Bajos del Toro, Costa Rica
Every Costa Rican town – even the smallest and most remote – has the holy trinity, it’s explained to me. They each have a church, a soccer field and a bar.
With these three things, the people are happy.
It doesn’t take me long to see all three of them in the small town of Bajos del Toro, high in the mountains of central Costa Rica. There are only 200 residents here and it feels that way.
The main street doubles as a highway and is home to all the limited commerce in town. A few sidestreets lead to some more houses beyond the main road but walking any further than that takes you into the jungle.
Bajos del Toro has a school but only 35 students go there. It also has a medical clinic but an actual doctor only visits once a month – the rest of the time it’s open just for basic treatments. Everyone knows everyone.
“I was born here in this town and I grew up here,” 50 year-old Doña Olga tells me.
“I will stay here for the rest of my life.”
Doña Olga runs the local grocery store. She was born in a house across the river, close enough to point to, but moved to this house when she got married to her husband Don Carlos.
They fell in love when they were just 18 years old and were exchanging rings in the church just up the road a year and a half later.
Now, as they prepare to celebrate their 32nd wedding anniversary, they have just welcomed a grandchild into Bajos del Toro.
The story of Doña Olga is typical for a small town here in Costa Rica.
Some people will move to bigger cities in search of work but strong families and a greater affluence than other South American countries means many local communities are thriving. It’s a traditional existence, though.
“I wake up in the morning, about 5:30 and I prepare the breakfast for my husband and my son,” Doña Olga explains.
“Then I open the store and while I’m working at the store, I start to prepare the food and the products to sell in the store.”
“At the same time, I’m cleaning the house and about 11 I start to prepare lunch for my family.”
“In the afternoon, around noon, I prepare all the products I sell at the grocery store, like the bread and the cajetas (traditional candies), tortillas and I spend most of the day in the kitchen and every day doing something. I can’t stop and do nothing.”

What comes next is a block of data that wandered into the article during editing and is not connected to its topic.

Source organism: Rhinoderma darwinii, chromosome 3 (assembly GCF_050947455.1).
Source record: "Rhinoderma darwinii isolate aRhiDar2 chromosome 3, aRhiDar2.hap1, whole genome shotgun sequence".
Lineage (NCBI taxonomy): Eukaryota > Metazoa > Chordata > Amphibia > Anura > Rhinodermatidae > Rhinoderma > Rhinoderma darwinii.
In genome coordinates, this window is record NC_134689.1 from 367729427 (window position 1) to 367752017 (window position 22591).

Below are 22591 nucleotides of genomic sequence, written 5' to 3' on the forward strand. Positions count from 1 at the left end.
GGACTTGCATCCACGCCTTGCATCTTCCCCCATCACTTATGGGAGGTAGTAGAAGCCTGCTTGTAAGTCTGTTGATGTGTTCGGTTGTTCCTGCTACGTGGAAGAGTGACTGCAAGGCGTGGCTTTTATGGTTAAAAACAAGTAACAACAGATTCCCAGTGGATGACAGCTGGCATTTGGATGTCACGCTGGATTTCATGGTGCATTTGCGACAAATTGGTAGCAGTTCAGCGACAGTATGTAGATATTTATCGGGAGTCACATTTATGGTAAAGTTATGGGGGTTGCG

To that end, Doña Olga has also started hosting occasional cooking classes in the back of her shop in the afternoons. Tourists from the nearby El Silencio ecolodge are invited to learn how to make traditional tortillas with her.
I try my hand at it and discover that it’s actually fairly easy to mix the starch, white corn and water to make the tortilla mixture but it’s a little trickier to get the flattening technique just right.
We cook up some homemade cheese and sausages to go with the tortillas and it’s a delicious and filling afternoon snack.
“I love take people from other countries in my house and teach them to make tortillas,” she says.
“It’s interesting that people who come to El Silencio that they have money but everyone is really nice people and I love to meet people from other cultures.”
It works both ways. After afternoon tea, I go for a walk through the town and am fascinated by what I learn about the people of Bajos del Toro.
There’s Martin the gardener who has turned the land around his house into an enchanted forest. He collects tropical plants that are under threat and gives them a sanctuary in his garden.
There are more than 400 types of orchids here and he’s built tunnels of leaves and colourful collections. He’s also happy for visitors to pop in and have a look for themselves.
And then there’s the middle-aged couple who run the local bar. Of course, as a foreign guest, I was offered a glass of tequila as a welcome gift when I first sat down.
The true present was later in the evening when they decided to get dressed up and sing some karaoke for the remaining patrons drinking beer and eating deep-fried chicken.
Like most countries, there’s a rural hospitality away from the big cities and typical tourist haunts. The people in these small towns are just living their lives and enjoying what – and who – they have.
It may be a new granddaughter, a lifelong partner or a collection of orchids. Whatever it is, they’re happy and they’re happy to meet you.
Time Travel Turtle was a guest of Visit Costa Rica but the opinions, over-written descriptions and bad jokes are his own.